Few astronomical events are as interesting as meteor showers. They are easy to observe, require no additional equipment and offer a memorable spectacle. Following the meteor showers of the Eta Lyrids, the Eta Aquariids, the Tau Herculides and the Bootids, there are two meteor showers expected at the end of the month. Here's everything an astronomer needs to know.
The Piscis Austrinid meteor shower
This Thursday 28 July, the Piscis Austrinid meteor shower will reach its peak. Interestingly, this swarm will be active between 15 July and 10 August. It was first observed in 1865 by the British astronomer Alexander S. Herschel.
The Piscis Austrinid meteor shower will not be major. It is estimated that only a handful of meteors will be visible per hour, so you will need to pay close attention to enjoy the show. According to PGJ Astronomy, these meteors will be white and particularly ‘slow’ (about 5 km per second).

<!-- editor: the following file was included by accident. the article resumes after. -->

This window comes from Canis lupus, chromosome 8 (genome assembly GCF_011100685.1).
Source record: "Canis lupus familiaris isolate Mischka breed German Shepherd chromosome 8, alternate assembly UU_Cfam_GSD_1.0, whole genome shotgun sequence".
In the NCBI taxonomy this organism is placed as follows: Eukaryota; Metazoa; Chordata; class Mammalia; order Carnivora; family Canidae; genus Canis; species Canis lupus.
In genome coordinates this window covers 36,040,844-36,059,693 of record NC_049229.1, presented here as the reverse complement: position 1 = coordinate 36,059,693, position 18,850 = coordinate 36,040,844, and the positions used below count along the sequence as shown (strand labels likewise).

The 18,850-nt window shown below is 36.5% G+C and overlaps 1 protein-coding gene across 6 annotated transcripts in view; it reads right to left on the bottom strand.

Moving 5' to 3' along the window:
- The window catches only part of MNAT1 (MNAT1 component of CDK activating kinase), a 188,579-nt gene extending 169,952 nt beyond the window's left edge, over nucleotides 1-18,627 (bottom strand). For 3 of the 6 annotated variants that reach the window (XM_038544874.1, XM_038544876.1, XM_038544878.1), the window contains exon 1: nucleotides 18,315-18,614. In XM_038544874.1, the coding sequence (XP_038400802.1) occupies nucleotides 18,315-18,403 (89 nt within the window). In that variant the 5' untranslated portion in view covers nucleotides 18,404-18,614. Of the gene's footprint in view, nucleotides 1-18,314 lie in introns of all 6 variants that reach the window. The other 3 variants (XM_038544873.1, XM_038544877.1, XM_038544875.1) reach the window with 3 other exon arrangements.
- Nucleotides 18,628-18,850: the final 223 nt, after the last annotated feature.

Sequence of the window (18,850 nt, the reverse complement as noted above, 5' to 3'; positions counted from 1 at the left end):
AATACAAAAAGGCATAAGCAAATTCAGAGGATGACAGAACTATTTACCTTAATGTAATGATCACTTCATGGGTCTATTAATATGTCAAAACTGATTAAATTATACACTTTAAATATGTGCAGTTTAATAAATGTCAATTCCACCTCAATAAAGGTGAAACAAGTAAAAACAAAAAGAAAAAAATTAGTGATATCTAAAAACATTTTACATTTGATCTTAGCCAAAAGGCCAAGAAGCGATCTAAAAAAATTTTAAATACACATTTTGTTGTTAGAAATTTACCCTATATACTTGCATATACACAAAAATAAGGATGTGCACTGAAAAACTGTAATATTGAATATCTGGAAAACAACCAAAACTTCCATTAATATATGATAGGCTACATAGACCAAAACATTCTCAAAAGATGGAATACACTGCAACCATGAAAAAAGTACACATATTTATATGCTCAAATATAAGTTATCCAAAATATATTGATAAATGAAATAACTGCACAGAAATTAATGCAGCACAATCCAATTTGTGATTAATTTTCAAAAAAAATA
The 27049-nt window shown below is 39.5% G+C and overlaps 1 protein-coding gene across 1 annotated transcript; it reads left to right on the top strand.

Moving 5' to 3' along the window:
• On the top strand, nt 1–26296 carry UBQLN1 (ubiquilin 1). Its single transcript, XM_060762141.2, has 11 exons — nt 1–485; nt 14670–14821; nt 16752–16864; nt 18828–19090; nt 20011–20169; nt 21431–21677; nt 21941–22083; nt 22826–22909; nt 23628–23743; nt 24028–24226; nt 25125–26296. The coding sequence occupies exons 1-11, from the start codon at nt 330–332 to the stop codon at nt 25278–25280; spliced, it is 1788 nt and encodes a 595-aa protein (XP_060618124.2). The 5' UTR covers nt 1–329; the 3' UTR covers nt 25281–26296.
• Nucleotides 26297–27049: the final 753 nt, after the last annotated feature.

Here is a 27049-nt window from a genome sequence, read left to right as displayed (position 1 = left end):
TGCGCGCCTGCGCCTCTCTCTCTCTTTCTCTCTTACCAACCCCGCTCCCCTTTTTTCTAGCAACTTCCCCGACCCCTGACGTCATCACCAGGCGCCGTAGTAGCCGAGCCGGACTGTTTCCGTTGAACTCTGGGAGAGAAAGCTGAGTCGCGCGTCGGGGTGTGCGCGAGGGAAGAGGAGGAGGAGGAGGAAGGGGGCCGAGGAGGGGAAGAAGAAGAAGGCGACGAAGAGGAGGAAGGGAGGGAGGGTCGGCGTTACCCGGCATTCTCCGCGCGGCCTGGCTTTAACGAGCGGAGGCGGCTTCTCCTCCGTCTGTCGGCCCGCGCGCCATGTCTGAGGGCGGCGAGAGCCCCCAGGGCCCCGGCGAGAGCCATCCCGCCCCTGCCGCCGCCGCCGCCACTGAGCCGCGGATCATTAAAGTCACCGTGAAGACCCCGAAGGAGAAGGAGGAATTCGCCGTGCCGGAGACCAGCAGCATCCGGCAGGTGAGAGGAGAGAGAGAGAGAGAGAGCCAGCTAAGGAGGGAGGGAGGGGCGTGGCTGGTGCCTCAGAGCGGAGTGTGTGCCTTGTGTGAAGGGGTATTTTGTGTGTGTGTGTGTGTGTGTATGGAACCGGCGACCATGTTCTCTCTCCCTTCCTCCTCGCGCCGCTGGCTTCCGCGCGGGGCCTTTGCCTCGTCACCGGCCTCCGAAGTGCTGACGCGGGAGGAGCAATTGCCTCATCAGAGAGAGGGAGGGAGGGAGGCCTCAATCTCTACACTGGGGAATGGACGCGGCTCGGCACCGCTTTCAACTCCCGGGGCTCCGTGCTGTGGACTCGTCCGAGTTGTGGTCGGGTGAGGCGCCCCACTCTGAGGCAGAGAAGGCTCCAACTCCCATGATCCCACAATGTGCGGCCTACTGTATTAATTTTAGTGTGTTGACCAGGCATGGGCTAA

The Gamma-Draconid meteor shower
The meteor shower of the Gamma-Draconids will also reach its peak. Its period of activity, however, is much smaller: it runs from July 25 to July 31.
Like the previous one, it will be rather small, with an average of only 5 meteors per hour. According to Star Walk, the peak of this meteor shower will be at 5 pm.
This article is translated from Gentside FR.